to  the  beginning  of another eBPF program and does not return back to
       the calling program.  The level of nesting has a fixed limit of 32,  so
       that  infinite  loops  cannot be crafted.  At runtime, the program file
       descriptors stored in the map can be modified, so program functionality
       can  be  altered based on specific requirements.  All programs referred
       to in a program-array map must have been  previously  loaded  into  the
       kernel via bpf().  If a map lookup fails, the current program continues
       its execution.  See BPF_MAP_TYPE_PROG_ARRAY below for further details.

       Generally,  eBPF  programs  are  loaded  by  the   user   process   and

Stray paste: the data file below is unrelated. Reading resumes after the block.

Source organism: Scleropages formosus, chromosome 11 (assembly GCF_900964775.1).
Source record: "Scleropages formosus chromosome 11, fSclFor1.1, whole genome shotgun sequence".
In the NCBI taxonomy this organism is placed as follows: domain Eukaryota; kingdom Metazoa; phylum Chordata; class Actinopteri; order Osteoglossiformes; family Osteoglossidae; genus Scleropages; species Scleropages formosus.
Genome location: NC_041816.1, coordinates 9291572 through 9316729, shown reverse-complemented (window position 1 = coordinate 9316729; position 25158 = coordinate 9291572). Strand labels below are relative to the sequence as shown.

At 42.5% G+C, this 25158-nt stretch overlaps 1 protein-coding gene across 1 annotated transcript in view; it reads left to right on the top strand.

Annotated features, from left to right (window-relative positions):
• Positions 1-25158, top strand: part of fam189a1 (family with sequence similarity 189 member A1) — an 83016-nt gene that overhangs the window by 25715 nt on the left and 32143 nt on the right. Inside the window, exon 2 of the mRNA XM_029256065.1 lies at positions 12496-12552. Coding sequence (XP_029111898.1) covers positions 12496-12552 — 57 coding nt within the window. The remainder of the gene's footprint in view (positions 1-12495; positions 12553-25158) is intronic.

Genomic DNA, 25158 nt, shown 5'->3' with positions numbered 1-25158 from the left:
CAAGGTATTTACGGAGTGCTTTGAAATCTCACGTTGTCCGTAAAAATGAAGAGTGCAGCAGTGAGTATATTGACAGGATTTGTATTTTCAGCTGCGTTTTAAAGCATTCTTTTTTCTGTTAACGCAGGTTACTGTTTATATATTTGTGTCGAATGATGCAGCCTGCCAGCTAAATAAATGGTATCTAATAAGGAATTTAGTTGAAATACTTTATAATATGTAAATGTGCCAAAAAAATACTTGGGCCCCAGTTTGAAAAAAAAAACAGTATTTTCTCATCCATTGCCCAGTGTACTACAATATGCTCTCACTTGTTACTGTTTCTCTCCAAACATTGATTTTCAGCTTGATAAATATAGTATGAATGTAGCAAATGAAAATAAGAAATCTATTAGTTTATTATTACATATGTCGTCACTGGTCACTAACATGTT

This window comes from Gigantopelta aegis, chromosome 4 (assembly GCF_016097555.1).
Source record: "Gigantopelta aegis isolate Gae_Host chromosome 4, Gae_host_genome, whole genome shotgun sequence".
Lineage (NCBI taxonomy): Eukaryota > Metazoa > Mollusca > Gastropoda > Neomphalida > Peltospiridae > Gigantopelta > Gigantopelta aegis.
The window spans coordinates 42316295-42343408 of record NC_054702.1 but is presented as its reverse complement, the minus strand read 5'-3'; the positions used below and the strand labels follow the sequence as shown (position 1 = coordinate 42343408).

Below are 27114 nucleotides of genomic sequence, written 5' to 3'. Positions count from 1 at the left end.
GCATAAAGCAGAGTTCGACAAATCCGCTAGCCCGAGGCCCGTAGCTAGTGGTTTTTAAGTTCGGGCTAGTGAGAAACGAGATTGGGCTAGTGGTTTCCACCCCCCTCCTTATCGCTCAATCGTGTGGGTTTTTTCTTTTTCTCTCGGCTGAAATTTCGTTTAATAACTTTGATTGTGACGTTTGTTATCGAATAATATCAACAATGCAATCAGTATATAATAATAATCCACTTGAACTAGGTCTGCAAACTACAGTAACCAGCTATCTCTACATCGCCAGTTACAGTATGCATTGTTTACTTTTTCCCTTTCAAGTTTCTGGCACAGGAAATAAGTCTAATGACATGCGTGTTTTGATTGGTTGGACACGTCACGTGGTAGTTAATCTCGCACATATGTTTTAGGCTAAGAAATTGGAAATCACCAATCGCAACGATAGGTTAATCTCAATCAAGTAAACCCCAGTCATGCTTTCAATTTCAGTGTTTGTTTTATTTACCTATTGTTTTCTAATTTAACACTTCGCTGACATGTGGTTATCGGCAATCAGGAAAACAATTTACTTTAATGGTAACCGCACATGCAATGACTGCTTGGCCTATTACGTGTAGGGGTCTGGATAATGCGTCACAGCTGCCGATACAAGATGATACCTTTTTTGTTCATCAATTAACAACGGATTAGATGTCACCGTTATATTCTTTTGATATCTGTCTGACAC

automatically  unloaded  when  the  process  exits.  In some cases, for
       example, tc-bpf(8), the program will continue to stay alive inside  the
       kernel  even  after the process that loaded the program exits.  In that
       case, the tc subsystem holds a reference to the eBPF program after  the
       file  descriptor  has  been  closed  by  the user-space program.  Thus,
       whether a specific program continues to live inside the kernel  depends
       on  how it is further attached to a given kernel subsystem after it was
       loaded via bpf().

       Each eBPF program is a set of instructions that is safe  to  run  until
       its  completion.   An in-kernel verifier statically determines that the
       eBPF program terminates and is safe to execute.   During  verification,
       the  kernel  increments  reference counts for each of the maps that the
       eBPF program uses, so that the attached maps can't be removed until the
       program is unloaded.

       eBPF programs can be attached to different events.  These events can be